I went the extra mile, and wrote a configuration tool for the solution called x4500samconfig. The use of the tool is discussed in the paper, and it is available for download here. If you take an X4500 with Solaris 10 8/07 and the unconfigured Storage Archive Manager 4.6 packages installed, this script will have you up and running in minutes. The script configures ZFS, Storage Archive Manager and SAMBA. Some of what the script does "under the hood" is discussed here.

I am going to take the opportunity here to thank Sun's BigAdmin team: the process of publishing an article like this is quite lengthy. Initially, a paper is written by an Engineer (me in this case) for Sun Internal consumption only...this is pretty straightforward, requiring peer review only. Once the internal version is complete, the paper can be submitted for external publication on BigAdmin, and at this point the document must be legally reviewed and professionally edited which can take some time...and it is the BigAdmin team who do this...so, Thanks BigAdmin Team!

Monday Nov 05, 2007

SMB/CIFS in Solaris and What It Means to SAMBA

This blog entry is worth reading if you are interested in the work Sun is doing to put SMB/CIFS into the Solaris Kernel. there is also a presentation here.

Tuesday Oct 09, 2007

Another SAMBA Test on Sun Fire X4500 (With fewer disks)

I received a few emails from the zfs-discuss@opensolaris.org alias about the results I posted yesterday...I started to feel curious about what would happen if I had fewer disks in the ZFS storage pool. So today I ran just the RAID-Z test again, but with half the number of disks in the ZFS storage pool shared by SAMBA.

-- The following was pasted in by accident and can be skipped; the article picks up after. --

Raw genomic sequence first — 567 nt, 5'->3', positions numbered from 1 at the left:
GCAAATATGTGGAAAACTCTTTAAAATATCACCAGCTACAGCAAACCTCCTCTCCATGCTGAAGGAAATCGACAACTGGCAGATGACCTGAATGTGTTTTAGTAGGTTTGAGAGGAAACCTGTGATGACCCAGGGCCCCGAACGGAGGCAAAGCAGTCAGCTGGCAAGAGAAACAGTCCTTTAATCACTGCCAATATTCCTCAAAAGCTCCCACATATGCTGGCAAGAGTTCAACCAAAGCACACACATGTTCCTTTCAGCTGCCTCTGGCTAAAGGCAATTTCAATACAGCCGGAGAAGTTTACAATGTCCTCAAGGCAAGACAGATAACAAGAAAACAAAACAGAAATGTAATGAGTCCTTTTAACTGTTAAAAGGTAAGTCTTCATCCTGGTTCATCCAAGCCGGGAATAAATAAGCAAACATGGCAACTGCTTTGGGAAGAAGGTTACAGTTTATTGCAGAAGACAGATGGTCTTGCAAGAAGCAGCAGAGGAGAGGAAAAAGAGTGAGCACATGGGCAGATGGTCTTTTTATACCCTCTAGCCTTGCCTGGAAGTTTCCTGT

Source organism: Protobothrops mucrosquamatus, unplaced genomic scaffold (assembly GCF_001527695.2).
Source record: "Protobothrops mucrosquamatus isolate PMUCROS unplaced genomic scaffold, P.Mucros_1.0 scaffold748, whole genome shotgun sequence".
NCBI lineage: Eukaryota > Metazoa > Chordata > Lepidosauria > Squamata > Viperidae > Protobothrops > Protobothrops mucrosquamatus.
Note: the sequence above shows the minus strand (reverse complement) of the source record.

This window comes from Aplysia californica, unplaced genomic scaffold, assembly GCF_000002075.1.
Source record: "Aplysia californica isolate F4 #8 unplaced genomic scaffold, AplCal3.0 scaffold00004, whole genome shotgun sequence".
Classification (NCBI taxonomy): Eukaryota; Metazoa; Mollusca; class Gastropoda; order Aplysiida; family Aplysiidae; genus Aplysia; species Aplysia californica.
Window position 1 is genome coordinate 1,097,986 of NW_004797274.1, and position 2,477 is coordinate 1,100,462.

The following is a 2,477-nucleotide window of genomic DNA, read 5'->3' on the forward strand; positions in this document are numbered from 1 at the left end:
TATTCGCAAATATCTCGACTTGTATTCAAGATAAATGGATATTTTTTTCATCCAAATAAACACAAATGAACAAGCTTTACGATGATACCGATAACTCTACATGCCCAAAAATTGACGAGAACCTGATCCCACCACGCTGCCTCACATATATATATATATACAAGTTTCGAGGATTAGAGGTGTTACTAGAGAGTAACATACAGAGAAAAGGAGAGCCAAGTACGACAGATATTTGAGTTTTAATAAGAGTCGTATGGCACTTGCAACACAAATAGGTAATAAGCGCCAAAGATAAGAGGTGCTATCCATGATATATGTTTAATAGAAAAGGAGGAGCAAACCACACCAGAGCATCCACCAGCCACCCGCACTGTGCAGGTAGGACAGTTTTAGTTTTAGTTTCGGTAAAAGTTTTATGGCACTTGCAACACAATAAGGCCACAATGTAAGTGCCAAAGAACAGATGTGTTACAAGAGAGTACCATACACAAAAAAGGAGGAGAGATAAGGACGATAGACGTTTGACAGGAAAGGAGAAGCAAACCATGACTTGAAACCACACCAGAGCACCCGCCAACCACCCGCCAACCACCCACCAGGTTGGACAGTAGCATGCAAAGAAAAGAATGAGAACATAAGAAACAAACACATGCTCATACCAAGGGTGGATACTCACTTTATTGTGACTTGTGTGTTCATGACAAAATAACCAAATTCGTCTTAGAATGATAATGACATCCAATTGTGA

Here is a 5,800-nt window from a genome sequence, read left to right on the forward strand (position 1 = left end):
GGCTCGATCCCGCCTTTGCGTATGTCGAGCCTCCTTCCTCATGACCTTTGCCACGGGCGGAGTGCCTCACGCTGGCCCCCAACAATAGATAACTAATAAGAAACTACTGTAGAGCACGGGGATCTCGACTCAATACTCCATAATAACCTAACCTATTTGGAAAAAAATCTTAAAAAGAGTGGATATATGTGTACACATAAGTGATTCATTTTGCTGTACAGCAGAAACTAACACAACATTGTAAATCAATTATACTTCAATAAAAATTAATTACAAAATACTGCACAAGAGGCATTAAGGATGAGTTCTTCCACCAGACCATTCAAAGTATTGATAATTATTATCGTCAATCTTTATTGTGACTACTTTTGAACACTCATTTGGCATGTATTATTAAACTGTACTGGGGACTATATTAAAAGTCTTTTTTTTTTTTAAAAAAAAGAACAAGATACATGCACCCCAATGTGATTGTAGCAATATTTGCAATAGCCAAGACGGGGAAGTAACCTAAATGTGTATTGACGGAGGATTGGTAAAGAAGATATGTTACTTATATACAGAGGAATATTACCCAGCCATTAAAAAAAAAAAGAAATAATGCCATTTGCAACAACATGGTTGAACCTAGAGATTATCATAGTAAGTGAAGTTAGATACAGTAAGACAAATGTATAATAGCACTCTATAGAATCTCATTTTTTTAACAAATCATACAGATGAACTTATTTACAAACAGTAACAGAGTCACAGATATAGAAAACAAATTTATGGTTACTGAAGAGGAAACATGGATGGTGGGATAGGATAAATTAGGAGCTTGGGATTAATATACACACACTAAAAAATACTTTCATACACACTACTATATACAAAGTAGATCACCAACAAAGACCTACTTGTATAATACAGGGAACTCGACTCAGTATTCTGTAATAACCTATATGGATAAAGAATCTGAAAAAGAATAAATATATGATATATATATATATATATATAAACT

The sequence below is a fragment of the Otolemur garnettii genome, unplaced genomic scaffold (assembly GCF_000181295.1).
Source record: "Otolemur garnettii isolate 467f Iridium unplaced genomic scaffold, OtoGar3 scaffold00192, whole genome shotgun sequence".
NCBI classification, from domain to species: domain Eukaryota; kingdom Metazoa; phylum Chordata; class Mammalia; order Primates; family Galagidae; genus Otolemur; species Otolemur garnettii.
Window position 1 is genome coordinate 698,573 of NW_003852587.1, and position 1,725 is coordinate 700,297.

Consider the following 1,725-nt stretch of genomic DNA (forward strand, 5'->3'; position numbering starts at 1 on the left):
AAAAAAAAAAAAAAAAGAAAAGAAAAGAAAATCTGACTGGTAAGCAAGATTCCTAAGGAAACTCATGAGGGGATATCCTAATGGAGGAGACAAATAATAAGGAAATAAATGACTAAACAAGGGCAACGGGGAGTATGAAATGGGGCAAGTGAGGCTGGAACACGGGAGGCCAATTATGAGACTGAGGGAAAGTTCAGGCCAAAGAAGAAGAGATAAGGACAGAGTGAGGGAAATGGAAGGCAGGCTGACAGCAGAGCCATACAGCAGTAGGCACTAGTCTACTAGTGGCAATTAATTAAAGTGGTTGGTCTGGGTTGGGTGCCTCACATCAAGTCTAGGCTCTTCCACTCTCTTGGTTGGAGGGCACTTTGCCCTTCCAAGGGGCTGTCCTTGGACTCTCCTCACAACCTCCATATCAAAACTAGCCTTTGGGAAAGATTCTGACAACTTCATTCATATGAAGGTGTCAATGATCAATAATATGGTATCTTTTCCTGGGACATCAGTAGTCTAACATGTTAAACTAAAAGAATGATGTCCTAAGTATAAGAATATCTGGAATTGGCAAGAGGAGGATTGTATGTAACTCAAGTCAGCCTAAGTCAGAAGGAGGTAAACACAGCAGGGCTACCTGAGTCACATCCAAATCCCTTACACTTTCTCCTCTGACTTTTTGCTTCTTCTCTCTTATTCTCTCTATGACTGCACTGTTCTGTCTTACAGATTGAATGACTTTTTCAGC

The equipment used was as before except that the Sun Fire X4600 was replaced with a  Sun Fire X4200. 

The pool was created as below:

zpool create -f  sambapool \\
raidz c0t0d0 c1t0d0 c4t0d0 c6t0d0 c7t0d0 \\
raidz c1t1d0 c4t1d0 c5t1d0 c6t1d0 c7t1d0 \\
raidz c0t2d0 c4t2d0 c5t2d0 c6t2d0 c7t2d0 \\
raidz c0t3d0 c1t3d0 c5t3d0 c6t3d0 c7t3d0 \\
spare c0t1d0 c1t2d0 c4t3d0

When I looked at the results, I was at first I very puzzled: the performance (i.e. Total IOPS and Data Rate for the Sun Fire X4500) was identical to the previous test with twice as many disks.

On closer inspection I saw that each individual disk in the storage pool did twice as much work to achieve this vs the earlier test, so the mystery was solved.

Here are the graphs for c0t0d0, for comparison with the previous results:

RAID-Z c0t0d0 Data Rate


RAID-Z c0t0d0 IOPS




Monday Oct 08, 2007

SAMBA Performance on Sun Fire X4500 (Copying Big Files from 4 CIFS Clients to SAMBA Server)

This is NOT a comprehensive study of SAMBA performance on a Sun Fire X4500, but is a couple of tests I ran because someone wanted some bandwidth numbers.